Alignment: True Neutral A true neutral character does what seems to be a good idea. He doesn't feel strongly one way or the other when it comes to good vs. evil or law vs. chaos. Most true neutral characters exhibit a lack of conviction or bias rather than a commitment to neutrality. Such a character thinks of good as better than evil after all, he would rather have good neighbors and rulers than evil ones. Still, he's not personally committed to upholding good in any abstract or universal way. Some true neutral characters, on the other hand, commit themselves philosophically to neutrality. They see good, evil, law, and chaos as prejudices and dangerous extremes. They advocate the middle way of neutrality as the best, most balanced road in the long run. True neutral is the best alignment you can be because it means you act naturally, without prejudice or compulsion. However, true neutral can be a dangerous alignment because it represents apathy, indifference, and a lack of conviction.
Race: Elves are known for their poetry, song, and magical arts, but when danger threatens they show great skill with weapons and strategy. Elves can live to be over 700 years old and, by human standards, are slow to make friends and enemies, and even slower to forget them. Elves are slim and stand 4.5 to 5.5 feet tall. They have no facial or body hair, prefer comfortable clothes, and possess unearthly grace. Many others races find them hauntingly beautiful.
Class: Sorcerers are arcane spellcasters who manipulate magic energy with imagination and talent rather than studious discipline. They have no books, no mentors, no theories just raw power that they direct at will. Sorcerers know fewer spells than wizards do and acquire them more slowly, but they can cast individual spells more often and have no need to prepare their incantations ahead of time. Also unlike wizards, sorcerers cannot specialize in a school of magic. Since sorcerers gain their powers without undergoing the years of rigorous study that wizards go through, they have more time to learn fighting skills and are proficient with simple weapons. Charisma is very important for sorcerers; the higher their value in this ability, the higher the spell level they can cast.
Controlled multi-user environment: Simultaneous usage by multiple persons. Access is controlled by the person who created the spreadsheet--users can be set as collaborators or just viewers.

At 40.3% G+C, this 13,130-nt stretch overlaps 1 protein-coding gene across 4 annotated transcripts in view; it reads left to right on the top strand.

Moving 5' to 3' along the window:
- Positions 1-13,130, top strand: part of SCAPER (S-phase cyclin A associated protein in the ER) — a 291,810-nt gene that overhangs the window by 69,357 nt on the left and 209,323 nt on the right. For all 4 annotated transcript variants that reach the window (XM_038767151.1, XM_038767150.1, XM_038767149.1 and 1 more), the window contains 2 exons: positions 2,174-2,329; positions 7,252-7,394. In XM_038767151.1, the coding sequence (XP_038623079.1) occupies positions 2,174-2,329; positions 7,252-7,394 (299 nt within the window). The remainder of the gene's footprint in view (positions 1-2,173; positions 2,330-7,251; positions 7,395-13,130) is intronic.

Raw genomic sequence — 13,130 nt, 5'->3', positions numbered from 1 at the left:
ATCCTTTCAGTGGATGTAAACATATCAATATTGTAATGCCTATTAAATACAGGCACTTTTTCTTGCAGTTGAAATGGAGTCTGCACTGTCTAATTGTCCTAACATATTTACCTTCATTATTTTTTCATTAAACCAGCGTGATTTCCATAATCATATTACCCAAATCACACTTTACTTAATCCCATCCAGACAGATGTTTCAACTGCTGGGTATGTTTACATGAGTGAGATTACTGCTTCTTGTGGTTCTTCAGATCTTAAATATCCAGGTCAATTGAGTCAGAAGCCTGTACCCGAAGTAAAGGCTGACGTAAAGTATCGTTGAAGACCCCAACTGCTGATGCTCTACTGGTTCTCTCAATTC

Presence indicators: All users sharing the spreadsheet are informed of the presence of others in the form of a chat window, temporary notifications, and a mobile avatar (see next point).
Real-time text chat: Plus voice if you use Skype.
Unique, mobile avatars: Each user is represented by a uniquely-colored outline on an individual spreadsheet cell. A simple avatar, but distinct, and user-controlled. It can move around the spreadsheet.
Spatial relationships between users: My avatar can be beside, above, or below yours.
User-generated content: All Google gives you is a blank spreadsheet. The users add the content. I don't think it's possible to add proper graphics to a spreadsheet, but it is possible to color a cell and to add colored text to a cell. It is also possible to lock rows and columns, which could provide a visual effect.
Dynamic content: It's a spreadsheet, so it's possible to put formulas into cells which rely upon and affect other cells.
Inhabitable zones: A spreadsheet can have multiple pages ("sheets"), allowing users in the same spreadsheet to occupy distinct areas--each area is visible only as a tab until clicked, allowing a mild degree of privacy, and a sense of "travel" between sheets.
Persistent world: A Google spreadsheet endures over time--it is a "live," changeable, but persistent environment which remembers its state after the users have logged out.
Communication with outside world: Users can opt to be notified by email when the spreadsheet has been changed, on a global, sheet, or cellular level. I believe a Google Doc can also be embedded in a web page.
Certainly a Google spreadsheet is not a fabulous virtual world, but I see potential for socializing and play there. The barriers to entry are definitely very low, and content creation is easy, too.
[Update1: added real-time chat to the list. Update2: added spatiality to the list.]
As I mentioned during a recent SXSW panel, one of the shortcomings of MMOs is a lack of meaningful personal history (i.e. the world doesn't remember you). Sean Duncan provides earlier thoughts on a similar note, quoting a piece by a WoW Insider writer.
Matteo Bittanti: "There is a growing interest in capturing the essence of gameplay as a performance, gameplay as it is manifested on the faces and bodies of 'those who play'..." I'm thinking about game-faces as unconscious storytelling devices...
Handsome, fit men in brightly-colored tights. What's not gay about 'City of Heroes?' Blurb about indie forum catering to CoH's GLBT community (a community officially recognized and supported by the game's publisher).
From the abstract for Jeremy Douglas' dissertation on Interactive Fiction: "...aesthetic and technical developments in IF... are analyzed in terms of language... narrative theory... game studies / ludology... and filmic representation..."